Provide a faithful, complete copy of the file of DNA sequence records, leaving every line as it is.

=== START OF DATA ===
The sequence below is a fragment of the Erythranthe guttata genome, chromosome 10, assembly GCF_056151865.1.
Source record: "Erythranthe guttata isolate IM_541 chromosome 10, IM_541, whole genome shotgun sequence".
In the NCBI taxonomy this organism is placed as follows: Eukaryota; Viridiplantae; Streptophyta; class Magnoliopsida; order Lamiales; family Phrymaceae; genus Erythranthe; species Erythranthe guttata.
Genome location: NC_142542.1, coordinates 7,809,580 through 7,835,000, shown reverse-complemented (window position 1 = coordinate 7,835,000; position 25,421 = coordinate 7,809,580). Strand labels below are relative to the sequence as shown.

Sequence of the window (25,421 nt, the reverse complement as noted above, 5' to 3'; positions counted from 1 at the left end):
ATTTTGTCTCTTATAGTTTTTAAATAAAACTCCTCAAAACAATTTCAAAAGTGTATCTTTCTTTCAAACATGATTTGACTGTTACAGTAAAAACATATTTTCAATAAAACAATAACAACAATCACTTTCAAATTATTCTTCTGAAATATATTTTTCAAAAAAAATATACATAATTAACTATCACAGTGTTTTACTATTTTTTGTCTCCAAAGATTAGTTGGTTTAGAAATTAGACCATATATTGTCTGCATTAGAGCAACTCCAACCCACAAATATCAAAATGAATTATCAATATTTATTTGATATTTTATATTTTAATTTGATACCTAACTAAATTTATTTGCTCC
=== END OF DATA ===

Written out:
The sequence below is a fragment of the Erythranthe guttata genome, chromosome 10, assembly GCF_056151865.1.
Source record: "Erythranthe guttata isolate IM_541 chromosome 10, IM_541, whole genome shotgun sequence".
In the NCBI taxonomy this organism is placed as follows: Eukaryota; Viridiplantae; Streptophyta; class Magnoliopsida; order Lamiales; family Phrymaceae; genus Erythranthe; species Erythranthe guttata.
Genome location: NC_142542.1, coordinates 7,809,580 through 7,835,000, shown reverse-complemented (window position 1 = coordinate 7,835,000; position 25,421 = coordinate 7,809,580). Strand labels below are relative to the sequence as shown.

Sequence of the window (25,421 nt, the reverse complement as noted above, 5' to 3'; positions counted from 1 at the left end):
ATTTTGTCTCTTATAGTTTTTAAATAAAACTCCTCAAAACAATTTCAAAAGTGTATCTTTCTTTCAAACATGATTTGACTGTTACAGTAAAAACATATTTTCAATAAAACAATAACAACAATCACTTTCAAATTATTCTTCTGAAATATATTTTTCAAAAAAAATATACATAATTAACTATCACAGTGTTTTACTATTTTTTGTCTCCAAAGATTAGTTGGTTTAGAAATTAGACCATATATTGTCTGCATTAGAGCAACTCCAACCCACAAATATCAAAATGAATTATCAATATTTATTTGATATTTTATATTTTAATTTGATACCTAACTAAATTTATTTGCTCC